The exposures in Fig. 11 A and B are from the Burra Group of Cryogenian age (720-635 Ma), long before the Keynes Subgroup sediments (Figs. 9 and 10) were deposited.
The Burra Group has a diverse lithology: laminated siltstone; sandstone with heavy-mineral lamination (e.g. from a beach), comprised of quartz and feldspar, with cross-bedding; dolomite (a carbonate); blue-grey to pale pink; containing lots of clay and lenticular (i.e., many lens-shaped bedding structures). Note that all of these sediments are indicative of a passive margin, not an orogenic belt experiencing rapid uplift and the deposition of immature sediments like graywacke and turbidites.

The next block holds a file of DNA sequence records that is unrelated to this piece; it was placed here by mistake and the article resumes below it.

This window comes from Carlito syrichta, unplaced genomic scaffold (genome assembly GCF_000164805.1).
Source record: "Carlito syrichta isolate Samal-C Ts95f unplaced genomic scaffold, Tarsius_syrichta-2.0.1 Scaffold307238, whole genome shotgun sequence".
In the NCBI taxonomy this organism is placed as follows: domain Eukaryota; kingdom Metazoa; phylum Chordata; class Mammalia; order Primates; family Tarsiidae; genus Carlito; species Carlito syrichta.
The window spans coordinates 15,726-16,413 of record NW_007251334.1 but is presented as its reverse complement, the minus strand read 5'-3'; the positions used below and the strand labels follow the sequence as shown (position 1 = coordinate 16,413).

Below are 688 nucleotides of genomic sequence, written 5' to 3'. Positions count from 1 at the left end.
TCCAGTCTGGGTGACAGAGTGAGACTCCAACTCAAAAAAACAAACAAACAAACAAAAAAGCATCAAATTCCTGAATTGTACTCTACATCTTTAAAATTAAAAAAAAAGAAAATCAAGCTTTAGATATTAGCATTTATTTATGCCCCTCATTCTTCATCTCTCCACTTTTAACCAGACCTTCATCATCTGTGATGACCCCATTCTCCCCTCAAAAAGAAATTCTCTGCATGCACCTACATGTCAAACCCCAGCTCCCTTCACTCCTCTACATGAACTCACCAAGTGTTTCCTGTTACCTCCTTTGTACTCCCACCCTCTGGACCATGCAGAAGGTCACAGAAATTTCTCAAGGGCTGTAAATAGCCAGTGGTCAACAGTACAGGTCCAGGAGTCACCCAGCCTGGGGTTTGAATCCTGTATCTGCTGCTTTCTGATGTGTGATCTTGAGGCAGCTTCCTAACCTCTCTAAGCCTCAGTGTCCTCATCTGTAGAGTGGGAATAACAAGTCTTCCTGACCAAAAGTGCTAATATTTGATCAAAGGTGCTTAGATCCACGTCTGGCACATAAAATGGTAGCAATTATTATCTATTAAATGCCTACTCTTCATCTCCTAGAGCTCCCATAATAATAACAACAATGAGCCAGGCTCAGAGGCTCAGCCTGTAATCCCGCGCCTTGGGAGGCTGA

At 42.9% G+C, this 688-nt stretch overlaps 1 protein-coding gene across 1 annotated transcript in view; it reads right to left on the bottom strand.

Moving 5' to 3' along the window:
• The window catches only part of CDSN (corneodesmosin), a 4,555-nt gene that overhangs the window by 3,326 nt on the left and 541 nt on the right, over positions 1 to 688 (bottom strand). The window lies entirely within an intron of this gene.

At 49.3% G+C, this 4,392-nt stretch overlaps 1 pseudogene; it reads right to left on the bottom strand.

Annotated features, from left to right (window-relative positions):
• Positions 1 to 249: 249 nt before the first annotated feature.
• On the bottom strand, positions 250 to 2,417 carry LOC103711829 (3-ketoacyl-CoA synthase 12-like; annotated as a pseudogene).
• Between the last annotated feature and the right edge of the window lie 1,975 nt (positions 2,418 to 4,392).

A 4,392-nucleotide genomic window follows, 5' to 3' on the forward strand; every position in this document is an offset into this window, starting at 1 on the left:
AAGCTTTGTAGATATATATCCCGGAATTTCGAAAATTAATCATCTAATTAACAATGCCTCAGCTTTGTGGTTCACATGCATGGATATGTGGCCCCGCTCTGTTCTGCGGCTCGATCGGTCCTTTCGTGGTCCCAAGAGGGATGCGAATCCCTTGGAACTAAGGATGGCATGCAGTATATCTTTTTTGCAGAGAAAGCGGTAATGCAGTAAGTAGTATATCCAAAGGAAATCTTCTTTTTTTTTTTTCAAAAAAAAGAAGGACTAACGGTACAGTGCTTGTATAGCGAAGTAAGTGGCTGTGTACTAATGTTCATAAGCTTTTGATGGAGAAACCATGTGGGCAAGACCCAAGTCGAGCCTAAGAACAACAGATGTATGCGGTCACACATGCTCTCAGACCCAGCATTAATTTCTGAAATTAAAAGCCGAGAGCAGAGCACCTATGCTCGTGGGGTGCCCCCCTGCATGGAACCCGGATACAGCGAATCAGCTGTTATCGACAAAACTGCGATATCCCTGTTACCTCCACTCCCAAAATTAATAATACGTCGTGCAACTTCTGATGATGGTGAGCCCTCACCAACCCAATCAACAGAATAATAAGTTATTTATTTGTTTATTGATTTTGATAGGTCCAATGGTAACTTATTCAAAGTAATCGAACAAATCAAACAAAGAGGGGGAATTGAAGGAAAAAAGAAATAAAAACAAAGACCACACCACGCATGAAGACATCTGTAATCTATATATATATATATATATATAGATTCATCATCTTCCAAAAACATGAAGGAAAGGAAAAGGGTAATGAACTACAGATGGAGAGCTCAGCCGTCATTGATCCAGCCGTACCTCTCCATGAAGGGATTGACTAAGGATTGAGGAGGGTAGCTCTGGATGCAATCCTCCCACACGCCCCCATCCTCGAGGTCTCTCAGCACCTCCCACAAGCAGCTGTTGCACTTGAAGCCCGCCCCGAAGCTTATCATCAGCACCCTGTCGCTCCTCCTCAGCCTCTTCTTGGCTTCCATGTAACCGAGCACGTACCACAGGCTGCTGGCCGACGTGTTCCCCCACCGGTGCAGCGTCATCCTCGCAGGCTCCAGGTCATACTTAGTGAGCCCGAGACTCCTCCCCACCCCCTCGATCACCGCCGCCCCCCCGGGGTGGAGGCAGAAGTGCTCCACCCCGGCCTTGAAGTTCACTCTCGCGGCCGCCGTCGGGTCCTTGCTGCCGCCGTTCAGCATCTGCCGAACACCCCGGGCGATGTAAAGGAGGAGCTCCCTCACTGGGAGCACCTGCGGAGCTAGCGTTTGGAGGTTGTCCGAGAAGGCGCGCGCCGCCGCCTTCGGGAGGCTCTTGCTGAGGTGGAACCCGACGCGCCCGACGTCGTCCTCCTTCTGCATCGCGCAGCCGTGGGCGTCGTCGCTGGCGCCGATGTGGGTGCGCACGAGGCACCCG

We followed Kangaroo Creek Reservoir (Fig. 12) to its outlet, where a large cut had been made, exposing two sides of a major fault.
The road along the west side of Kangaroo Creek (Fig. 12) had been following the fault, taking us into sediments of the Emeroo Subgroup (720-635 Ma), the same age as the Burra Group but containing only quartzite (metamorphosed sandstone), sandstone, dolomite, and conglomerate. Road cuts reveal the rock textures associated with a fracture zone (Fig. 13).
The major fault that runs the length of Kangaroo Creek Reservoir is exposed at the reservoir’s outlet (Fig. 14).